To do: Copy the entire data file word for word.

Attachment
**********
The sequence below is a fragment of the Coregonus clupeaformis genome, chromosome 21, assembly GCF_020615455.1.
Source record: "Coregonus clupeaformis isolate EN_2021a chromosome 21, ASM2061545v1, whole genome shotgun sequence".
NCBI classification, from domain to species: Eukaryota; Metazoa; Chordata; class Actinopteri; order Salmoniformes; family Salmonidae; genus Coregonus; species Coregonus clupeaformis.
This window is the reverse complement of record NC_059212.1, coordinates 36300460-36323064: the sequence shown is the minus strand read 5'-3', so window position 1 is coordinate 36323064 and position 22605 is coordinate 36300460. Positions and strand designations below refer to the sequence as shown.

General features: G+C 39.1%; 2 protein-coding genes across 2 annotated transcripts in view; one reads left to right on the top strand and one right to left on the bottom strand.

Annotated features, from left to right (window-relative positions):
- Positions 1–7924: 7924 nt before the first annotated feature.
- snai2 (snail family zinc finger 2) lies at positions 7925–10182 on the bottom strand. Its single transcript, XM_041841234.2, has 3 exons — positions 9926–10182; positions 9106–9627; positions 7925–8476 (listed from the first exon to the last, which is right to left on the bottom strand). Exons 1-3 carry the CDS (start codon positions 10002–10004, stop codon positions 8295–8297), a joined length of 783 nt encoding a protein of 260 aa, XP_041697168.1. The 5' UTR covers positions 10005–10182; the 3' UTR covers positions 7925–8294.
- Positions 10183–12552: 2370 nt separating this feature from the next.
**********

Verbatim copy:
The sequence below is a fragment of the Coregonus clupeaformis genome, chromosome 21, assembly GCF_020615455.1.
Source record: "Coregonus clupeaformis isolate EN_2021a chromosome 21, ASM2061545v1, whole genome shotgun sequence".
NCBI classification, from domain to species: Eukaryota; Metazoa; Chordata; class Actinopteri; order Salmoniformes; family Salmonidae; genus Coregonus; species Coregonus clupeaformis.
This window is the reverse complement of record NC_059212.1, coordinates 36300460-36323064: the sequence shown is the minus strand read 5'-3', so window position 1 is coordinate 36323064 and position 22605 is coordinate 36300460. Positions and strand designations below refer to the sequence as shown.

General features: G+C 39.1%; 2 protein-coding genes across 2 annotated transcripts in view; one reads left to right on the top strand and one right to left on the bottom strand.

Annotated features, from left to right (window-relative positions):
- Positions 1–7924: 7924 nt before the first annotated feature.
- snai2 (snail family zinc finger 2) lies at positions 7925–10182 on the bottom strand. Its single transcript, XM_041841234.2, has 3 exons — positions 9926–10182; positions 9106–9627; positions 7925–8476 (listed from the first exon to the last, which is right to left on the bottom strand). Exons 1-3 carry the CDS (start codon positions 10002–10004, stop codon positions 8295–8297), a joined length of 783 nt encoding a protein of 260 aa, XP_041697168.1. The 5' UTR covers positions 10005–10182; the 3' UTR covers positions 7925–8294.
- Positions 10183–12552: 2370 nt separating this feature from the next.